The seven days (the eighth day being, of course, of rabbinic origin) of the Passover Holiday represent another time period – seven days of the week.  According to the Kabbalah, a week has seven days because each day corresponds to one midah, i.e., one of the seven lower Sefirot Chesed (kindness), Gevurah (judgment), Tiferet (beauty), Netzach (endurance), Hod (empathy), Yesod (foundation) and Malchut (kingship).  As we approach Passover, we recall that Erev Pesach – the Eve of Passover – is marked by two precise points in time – chatzot ha’laylah – the exact midnight when all firstborn Egyptians were struck down by the last of the Ten Plagues, and chatzot ha’yom – the exact midday when, twelve hours later, the Jews left Egypt in a hurry.  The precise timing of these events is not coincidental. G‑d demonstrates to us, as it were, His absolute mastery of time – something we are commanded to emulate and strive for.  Punctuality is said to be the courtesy of kings. Jewish people are called bnei melachim – children of kings. Punctuality is a trait that befits us since it demonstrates control over time and our temporal duties.

And, finally, the Seder night. The word “Seder” means “order.”  It is, first and foremost, the order in time. The Seder is comprised of three major parts – first, part is Magid – the recitation from the Hagada of the brief history of Jewish people through the Egyptian exile and the Exodus; second, the festive meal; and last, Nirtzo – a prayer for the Messianic redemption. It is easy to see how this structure mimics the structure of time – past, present, future.  Indeed, the first part, the Magid, literally speaks about our past.  The second part is the meal –one can only eat in the present.  The last part speaks about future redemption. We conclude the Seder by pronouncing – LeShanah Haba’ah B’Yerushalayim – Next year, in Jerusalem!  We speak of the future… Thus, the Passover Seder unifies Past, Present and Future.  The Seder establishes the Arrow of Time – from Egypt (the lowest point in holiness) to Jerusalem (the holiest place on Earth) – the arrow points upward, ascending in holiness.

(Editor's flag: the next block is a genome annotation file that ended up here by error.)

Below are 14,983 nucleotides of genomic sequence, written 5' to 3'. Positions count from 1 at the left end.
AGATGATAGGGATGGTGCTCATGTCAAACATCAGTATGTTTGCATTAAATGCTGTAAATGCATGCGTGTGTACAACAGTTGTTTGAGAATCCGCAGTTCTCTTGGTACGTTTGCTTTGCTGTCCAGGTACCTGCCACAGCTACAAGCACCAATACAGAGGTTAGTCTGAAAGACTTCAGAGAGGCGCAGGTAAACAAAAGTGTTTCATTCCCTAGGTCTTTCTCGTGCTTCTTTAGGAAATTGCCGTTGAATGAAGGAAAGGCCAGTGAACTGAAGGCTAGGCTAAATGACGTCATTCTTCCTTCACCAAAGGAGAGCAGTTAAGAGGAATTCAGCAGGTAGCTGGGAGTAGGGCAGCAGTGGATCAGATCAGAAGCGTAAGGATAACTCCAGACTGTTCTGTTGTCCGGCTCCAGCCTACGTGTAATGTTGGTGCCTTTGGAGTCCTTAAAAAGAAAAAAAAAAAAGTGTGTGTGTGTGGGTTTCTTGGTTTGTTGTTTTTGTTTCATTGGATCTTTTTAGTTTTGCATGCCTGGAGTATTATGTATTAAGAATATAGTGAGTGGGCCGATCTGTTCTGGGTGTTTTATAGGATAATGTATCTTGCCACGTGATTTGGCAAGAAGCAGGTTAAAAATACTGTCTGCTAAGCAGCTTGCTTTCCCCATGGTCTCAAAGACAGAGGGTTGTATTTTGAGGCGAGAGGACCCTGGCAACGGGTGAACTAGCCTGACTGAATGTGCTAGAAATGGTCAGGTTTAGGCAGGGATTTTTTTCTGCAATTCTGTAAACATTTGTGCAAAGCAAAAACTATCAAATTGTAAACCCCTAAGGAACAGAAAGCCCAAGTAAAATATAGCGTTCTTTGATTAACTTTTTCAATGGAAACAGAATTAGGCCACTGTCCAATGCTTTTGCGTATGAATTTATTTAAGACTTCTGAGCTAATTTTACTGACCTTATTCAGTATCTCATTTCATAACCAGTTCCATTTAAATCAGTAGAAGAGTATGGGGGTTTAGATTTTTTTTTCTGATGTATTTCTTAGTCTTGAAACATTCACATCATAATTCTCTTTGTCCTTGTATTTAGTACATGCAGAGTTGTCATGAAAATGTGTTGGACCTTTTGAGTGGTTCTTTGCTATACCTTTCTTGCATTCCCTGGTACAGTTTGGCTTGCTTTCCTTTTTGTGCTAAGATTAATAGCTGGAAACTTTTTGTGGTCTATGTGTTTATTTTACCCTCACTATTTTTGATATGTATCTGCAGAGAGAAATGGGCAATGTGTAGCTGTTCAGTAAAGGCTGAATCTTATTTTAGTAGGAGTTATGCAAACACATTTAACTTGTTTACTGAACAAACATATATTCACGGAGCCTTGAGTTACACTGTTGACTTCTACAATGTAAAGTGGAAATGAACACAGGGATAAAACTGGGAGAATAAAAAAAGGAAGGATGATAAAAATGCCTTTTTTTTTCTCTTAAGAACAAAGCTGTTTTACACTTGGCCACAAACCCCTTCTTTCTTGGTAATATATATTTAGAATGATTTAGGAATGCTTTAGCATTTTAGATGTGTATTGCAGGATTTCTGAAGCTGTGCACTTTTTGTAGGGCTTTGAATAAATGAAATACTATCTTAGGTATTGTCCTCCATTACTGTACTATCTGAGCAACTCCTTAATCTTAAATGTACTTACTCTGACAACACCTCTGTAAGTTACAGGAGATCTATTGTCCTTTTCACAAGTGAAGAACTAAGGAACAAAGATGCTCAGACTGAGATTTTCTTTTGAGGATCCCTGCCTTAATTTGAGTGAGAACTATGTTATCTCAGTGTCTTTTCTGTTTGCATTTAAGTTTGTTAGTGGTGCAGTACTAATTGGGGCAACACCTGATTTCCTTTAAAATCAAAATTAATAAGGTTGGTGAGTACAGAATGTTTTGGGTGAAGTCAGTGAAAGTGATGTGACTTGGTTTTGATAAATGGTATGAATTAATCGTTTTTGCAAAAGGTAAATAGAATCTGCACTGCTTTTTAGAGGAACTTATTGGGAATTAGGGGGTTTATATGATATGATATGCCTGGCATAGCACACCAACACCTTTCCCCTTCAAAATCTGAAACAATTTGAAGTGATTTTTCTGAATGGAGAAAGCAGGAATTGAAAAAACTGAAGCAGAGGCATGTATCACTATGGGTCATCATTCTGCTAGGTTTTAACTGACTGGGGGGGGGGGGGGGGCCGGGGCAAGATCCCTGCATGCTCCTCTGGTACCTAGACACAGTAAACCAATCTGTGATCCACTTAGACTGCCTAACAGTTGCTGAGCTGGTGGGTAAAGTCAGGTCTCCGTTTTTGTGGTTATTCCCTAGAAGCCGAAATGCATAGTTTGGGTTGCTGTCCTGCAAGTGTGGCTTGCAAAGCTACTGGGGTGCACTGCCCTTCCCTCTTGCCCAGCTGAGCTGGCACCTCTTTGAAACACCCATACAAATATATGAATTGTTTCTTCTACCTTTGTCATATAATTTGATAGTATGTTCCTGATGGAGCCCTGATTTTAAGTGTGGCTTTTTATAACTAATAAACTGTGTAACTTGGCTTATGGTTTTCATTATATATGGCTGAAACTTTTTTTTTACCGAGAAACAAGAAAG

In the beginning of November of 2011, someone sent a mass email – The eleventh minute of the eleventh hour of November 2011 is a unique moment in time – 11:11 11/11/11 – that will never repeat itself – Let’s do something special! I replied, Guess what, this very moment in time called “now” is absolutely unique – it will never repeat itself.  Why wait till November 11?  Let’s do something special now!  The Four Questions that every child asks the father begin with, “Why is this night different from all other nights?”  This teaches us about uniqueness of every moment of time.

Every detail of Passover Seder is specified in time to a minute detail – how long we may take to eat kazait (the minimum volume) of matzah and moror (bitter herbs), how long may we take to gulp down each of the four glasses of wine.  And we must finish the aficoman (the last piece of matzah eaten after the meal) before hatzot (astronomical midnight). These seemingly limiting and burdensome details teach mastery of time.  We live in time, we serve our Creator in time and every moment counts!

Every participant in a Seder becomes the Master of Time – and that is how we enter Time of our Freedom. Next year – in Jerusalem!


Passover Seder

A Ukrainian 19th-century lubok representing the Seder table.